New Delhi : The civil aviation ministry Friday put forward a new concept of "merchant airports" in the country with the infrastructure managed by private enterprises and government agencies handling safety and security issues.
"The entrepreneur is expected to set up and operate an airport on the basis of its commercial viability, subject to the safety and security oversight of the government," an official note said, after an official meeting in this regard.
"Such a proposal will dispense with the requirement for investment of government resources and therefore a more liberal, license-based approval procedure can be considered," the note added.
The government wants to unveil a new policy on airport infrastructure.
Civil Aviation Secretary Ashok Chawla chaired Friday's meeting that was attended by representatives of leading chambers, infrastructure funding agencies, banks, airport operators and state-run aviation companies.
Experts noted at the meeting that there are no international practices in this regard for benchmarks, but given the rapid growth of civil aviation in India and the need for infrastructure, airports needed to work on commercial lines.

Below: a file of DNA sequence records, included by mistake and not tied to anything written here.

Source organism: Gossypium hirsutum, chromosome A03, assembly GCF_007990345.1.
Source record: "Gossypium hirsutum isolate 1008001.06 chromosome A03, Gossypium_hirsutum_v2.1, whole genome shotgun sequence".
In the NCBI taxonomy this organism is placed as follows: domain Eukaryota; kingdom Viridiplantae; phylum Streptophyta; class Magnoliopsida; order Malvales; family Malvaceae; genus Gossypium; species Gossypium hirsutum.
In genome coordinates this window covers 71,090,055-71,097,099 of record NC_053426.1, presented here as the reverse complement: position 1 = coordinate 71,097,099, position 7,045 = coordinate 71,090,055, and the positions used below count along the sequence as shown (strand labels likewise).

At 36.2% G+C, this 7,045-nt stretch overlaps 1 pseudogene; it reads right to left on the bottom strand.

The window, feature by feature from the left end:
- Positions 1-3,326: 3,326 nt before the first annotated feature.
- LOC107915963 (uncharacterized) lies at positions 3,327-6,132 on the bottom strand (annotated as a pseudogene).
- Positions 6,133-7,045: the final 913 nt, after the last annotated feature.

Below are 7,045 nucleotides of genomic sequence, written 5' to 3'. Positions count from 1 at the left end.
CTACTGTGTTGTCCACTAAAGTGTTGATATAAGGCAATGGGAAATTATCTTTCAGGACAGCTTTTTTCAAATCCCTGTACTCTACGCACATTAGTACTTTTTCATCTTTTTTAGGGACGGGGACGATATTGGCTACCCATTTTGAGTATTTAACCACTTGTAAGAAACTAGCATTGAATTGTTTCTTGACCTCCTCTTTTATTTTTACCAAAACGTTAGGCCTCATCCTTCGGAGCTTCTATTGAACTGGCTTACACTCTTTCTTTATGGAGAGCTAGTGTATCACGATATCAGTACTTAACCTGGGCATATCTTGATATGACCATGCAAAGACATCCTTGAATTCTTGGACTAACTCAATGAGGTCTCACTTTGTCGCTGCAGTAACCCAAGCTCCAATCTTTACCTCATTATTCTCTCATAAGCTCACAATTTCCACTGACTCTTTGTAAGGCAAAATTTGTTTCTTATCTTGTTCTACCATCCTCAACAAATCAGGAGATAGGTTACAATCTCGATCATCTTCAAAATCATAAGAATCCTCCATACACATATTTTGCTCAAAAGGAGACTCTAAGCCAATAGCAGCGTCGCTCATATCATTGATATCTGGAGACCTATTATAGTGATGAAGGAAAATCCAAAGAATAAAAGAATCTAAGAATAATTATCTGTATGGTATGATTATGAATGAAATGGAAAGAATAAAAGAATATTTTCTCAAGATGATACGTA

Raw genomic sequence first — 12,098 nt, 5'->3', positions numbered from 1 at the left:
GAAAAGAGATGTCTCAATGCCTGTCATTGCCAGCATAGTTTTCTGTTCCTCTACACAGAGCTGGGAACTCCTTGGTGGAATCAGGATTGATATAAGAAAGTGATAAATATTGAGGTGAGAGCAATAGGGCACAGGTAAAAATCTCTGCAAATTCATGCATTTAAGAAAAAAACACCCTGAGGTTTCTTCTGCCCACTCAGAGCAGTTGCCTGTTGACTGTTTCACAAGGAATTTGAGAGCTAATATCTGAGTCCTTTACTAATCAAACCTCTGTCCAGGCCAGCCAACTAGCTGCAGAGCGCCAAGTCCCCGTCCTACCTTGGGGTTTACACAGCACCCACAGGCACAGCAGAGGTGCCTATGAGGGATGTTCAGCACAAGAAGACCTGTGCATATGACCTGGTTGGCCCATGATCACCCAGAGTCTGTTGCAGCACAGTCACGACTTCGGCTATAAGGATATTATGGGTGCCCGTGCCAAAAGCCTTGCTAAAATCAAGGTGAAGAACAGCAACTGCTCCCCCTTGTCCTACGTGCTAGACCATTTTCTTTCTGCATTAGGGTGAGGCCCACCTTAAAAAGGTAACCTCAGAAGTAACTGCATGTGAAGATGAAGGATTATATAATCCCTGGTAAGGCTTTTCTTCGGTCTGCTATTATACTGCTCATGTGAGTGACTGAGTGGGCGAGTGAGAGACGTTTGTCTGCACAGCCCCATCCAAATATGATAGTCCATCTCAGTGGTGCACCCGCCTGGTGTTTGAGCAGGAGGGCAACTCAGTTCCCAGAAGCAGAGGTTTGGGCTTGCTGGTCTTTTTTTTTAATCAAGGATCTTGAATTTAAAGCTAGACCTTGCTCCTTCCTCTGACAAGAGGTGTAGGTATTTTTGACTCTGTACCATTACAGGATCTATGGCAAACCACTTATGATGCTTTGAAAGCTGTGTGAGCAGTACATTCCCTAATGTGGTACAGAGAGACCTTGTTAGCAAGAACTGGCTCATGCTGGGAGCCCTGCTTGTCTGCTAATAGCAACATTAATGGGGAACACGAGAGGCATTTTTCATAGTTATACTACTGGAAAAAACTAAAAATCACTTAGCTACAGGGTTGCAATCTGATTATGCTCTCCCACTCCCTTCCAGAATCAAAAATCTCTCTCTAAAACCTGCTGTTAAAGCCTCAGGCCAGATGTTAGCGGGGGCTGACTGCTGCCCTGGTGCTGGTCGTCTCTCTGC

International air traffic has been growing at around 15 percent per annum, while the domestic passenger traffic has sometimes surpassed even 40 percent. "This growth has placed tremendous burden on the existing airport infrastructure."
India is also expected to add some 400 new aircraft over the next seven-eight years worth some $80 billion, which would necessitate an investment of about $30 billion in airport infrastructure, the note said.
"Since it would be very difficult to generate such resources in public sector or even under public-private-partnership, the government felt the need to explore the option of merchant airports."
In recent months, the airports in Delhi and Mumbai are being restructured in the joint venture route and two new airports are being constructed in Bangalore and Hyderabad, which are likely to become operational within one year.